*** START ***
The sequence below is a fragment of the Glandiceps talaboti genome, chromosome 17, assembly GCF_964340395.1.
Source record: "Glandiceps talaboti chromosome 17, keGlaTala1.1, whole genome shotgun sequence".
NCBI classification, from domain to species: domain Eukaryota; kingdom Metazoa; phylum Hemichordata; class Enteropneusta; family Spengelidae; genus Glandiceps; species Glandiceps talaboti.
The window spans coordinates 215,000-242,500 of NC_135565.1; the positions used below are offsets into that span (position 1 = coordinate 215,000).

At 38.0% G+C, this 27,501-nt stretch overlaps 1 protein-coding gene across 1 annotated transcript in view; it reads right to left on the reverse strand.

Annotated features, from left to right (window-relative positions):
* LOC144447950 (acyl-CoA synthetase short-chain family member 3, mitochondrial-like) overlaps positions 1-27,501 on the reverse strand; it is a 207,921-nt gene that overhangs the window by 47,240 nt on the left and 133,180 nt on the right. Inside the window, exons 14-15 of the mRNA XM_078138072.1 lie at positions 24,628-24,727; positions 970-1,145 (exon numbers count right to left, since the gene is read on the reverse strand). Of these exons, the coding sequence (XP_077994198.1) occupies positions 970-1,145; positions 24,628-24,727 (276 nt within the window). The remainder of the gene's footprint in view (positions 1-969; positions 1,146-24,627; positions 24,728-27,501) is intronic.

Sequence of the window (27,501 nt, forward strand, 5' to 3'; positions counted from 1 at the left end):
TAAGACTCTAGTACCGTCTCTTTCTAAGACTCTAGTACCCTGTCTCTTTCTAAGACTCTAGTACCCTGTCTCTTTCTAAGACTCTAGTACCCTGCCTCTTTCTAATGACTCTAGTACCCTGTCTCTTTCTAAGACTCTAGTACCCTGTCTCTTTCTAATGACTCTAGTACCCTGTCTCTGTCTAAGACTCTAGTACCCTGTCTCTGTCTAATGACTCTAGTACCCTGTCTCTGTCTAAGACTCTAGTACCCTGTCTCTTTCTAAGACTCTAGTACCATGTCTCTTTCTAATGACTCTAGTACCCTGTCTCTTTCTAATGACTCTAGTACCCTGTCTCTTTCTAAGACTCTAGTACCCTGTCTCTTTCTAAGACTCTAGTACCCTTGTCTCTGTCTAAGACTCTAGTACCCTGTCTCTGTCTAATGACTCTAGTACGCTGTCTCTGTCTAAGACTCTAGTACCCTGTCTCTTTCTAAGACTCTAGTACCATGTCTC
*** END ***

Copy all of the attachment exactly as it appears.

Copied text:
The sequence below is a fragment of the Glandiceps talaboti genome, chromosome 17, assembly GCF_964340395.1.
Source record: "Glandiceps talaboti chromosome 17, keGlaTala1.1, whole genome shotgun sequence".
NCBI classification, from domain to species: domain Eukaryota; kingdom Metazoa; phylum Hemichordata; class Enteropneusta; family Spengelidae; genus Glandiceps; species Glandiceps talaboti.
The window spans coordinates 215,000-242,500 of NC_135565.1; the positions used below are offsets into that span (position 1 = coordinate 215,000).

At 38.0% G+C, this 27,501-nt stretch overlaps 1 protein-coding gene across 1 annotated transcript in view; it reads right to left on the reverse strand.

Annotated features, from left to right (window-relative positions):
* LOC144447950 (acyl-CoA synthetase short-chain family member 3, mitochondrial-like) overlaps positions 1-27,501 on the reverse strand; it is a 207,921-nt gene that overhangs the window by 47,240 nt on the left and 133,180 nt on the right. Inside the window, exons 14-15 of the mRNA XM_078138072.1 lie at positions 24,628-24,727; positions 970-1,145 (exon numbers count right to left, since the gene is read on the reverse strand). Of these exons, the coding sequence (XP_077994198.1) occupies positions 970-1,145; positions 24,628-24,727 (276 nt within the window). The remainder of the gene's footprint in view (positions 1-969; positions 1,146-24,627; positions 24,728-27,501) is intronic.

Sequence of the window (27,501 nt, forward strand, 5' to 3'; positions counted from 1 at the left end):
TAAGACTCTAGTACCGTCTCTTTCTAAGACTCTAGTACCCTGTCTCTTTCTAAGACTCTAGTACCCTGTCTCTTTCTAAGACTCTAGTACCCTGCCTCTTTCTAATGACTCTAGTACCCTGTCTCTTTCTAAGACTCTAGTACCCTGTCTCTTTCTAATGACTCTAGTACCCTGTCTCTGTCTAAGACTCTAGTACCCTGTCTCTGTCTAATGACTCTAGTACCCTGTCTCTGTCTAAGACTCTAGTACCCTGTCTCTTTCTAAGACTCTAGTACCATGTCTCTTTCTAATGACTCTAGTACCCTGTCTCTTTCTAATGACTCTAGTACCCTGTCTCTTTCTAAGACTCTAGTACCCTGTCTCTTTCTAAGACTCTAGTACCCTTGTCTCTGTCTAAGACTCTAGTACCCTGTCTCTGTCTAATGACTCTAGTACGCTGTCTCTGTCTAAGACTCTAGTACCCTGTCTCTTTCTAAGACTCTAGTACCATGTCTC